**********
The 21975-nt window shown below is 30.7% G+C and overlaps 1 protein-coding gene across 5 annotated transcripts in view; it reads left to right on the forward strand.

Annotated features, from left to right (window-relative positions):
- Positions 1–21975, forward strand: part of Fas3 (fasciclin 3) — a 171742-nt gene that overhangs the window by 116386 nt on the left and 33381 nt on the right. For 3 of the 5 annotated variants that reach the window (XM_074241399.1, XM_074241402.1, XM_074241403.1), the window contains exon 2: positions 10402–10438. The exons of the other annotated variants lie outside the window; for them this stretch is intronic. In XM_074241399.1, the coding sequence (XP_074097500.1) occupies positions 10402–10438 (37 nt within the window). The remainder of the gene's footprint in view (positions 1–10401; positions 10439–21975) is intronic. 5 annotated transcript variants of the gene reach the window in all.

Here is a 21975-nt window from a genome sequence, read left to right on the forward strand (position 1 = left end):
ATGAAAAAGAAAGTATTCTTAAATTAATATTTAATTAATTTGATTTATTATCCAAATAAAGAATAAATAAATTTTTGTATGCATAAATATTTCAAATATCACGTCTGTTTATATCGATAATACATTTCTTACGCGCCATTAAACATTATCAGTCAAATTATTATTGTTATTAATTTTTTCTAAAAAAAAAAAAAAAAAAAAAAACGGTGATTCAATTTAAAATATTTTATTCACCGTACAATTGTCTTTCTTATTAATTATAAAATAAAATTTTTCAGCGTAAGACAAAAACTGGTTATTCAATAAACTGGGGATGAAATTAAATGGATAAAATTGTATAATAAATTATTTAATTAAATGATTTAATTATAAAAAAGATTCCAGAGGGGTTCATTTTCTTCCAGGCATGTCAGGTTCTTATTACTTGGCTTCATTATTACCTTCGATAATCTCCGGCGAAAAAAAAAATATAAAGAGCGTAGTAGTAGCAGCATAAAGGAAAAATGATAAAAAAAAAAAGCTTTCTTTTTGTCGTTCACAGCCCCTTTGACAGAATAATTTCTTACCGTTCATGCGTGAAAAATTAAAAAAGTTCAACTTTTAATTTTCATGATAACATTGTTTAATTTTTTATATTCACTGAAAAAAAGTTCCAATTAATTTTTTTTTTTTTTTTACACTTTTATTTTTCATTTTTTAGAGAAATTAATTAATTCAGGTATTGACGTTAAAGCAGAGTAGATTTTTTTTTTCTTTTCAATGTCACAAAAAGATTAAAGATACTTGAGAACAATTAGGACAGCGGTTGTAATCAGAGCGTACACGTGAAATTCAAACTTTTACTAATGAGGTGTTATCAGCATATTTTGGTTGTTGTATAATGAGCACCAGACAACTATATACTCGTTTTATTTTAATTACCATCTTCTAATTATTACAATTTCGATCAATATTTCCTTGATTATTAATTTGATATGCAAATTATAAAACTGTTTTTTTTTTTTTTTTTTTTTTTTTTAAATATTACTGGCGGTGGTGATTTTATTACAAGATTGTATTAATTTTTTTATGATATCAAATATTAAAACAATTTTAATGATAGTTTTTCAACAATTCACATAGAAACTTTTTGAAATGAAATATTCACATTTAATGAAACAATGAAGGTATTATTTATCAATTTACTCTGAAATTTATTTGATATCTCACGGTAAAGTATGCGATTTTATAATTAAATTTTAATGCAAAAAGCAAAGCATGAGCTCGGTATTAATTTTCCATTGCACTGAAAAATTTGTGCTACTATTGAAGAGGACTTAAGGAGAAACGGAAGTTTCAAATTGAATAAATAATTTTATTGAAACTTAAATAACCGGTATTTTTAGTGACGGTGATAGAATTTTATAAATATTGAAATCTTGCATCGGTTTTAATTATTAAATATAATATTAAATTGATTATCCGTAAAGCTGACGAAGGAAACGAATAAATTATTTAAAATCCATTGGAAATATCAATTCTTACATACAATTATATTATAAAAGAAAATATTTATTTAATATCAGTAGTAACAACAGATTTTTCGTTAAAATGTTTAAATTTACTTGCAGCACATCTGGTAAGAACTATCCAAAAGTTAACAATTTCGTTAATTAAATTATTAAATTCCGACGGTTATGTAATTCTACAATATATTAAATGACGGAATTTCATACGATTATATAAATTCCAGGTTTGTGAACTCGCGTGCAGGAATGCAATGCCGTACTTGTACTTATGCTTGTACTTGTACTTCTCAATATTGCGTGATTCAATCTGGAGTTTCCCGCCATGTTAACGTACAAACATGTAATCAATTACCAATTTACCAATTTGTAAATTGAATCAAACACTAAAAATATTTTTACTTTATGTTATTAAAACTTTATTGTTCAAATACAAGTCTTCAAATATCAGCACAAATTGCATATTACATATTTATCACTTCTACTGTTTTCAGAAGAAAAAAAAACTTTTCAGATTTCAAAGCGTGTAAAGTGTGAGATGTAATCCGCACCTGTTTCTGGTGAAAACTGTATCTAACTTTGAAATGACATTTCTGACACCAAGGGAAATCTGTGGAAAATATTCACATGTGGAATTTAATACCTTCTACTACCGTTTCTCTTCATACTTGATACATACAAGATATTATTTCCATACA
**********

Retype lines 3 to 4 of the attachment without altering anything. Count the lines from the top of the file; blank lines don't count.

- Positions 1–21975, forward strand: part of Fas3 (fasciclin 3) — a 171742-nt gene that overhangs the window by 116386 nt on the left and 33381 nt on the right. For 3 of the 5 annotated variants that reach the window (XM_074241399.1, XM_074241402.1, XM_074241403.1), the window contains exon 2: positions 10402–10438. The exons of the other annotated variants lie outside the window; for them this stretch is intronic. In XM_074241399.1, the coding sequence (XP_074097500.1) occupies positions 10402–10438 (37 nt within the window). The remainder of the gene's footprint in view (positions 1–10401; positions 10439–21975) is intronic. 5 annotated transcript variants of the gene reach the window in all.

Here is a 21975-nt window from a genome sequence, read left to right on the forward strand (position 1 = left end):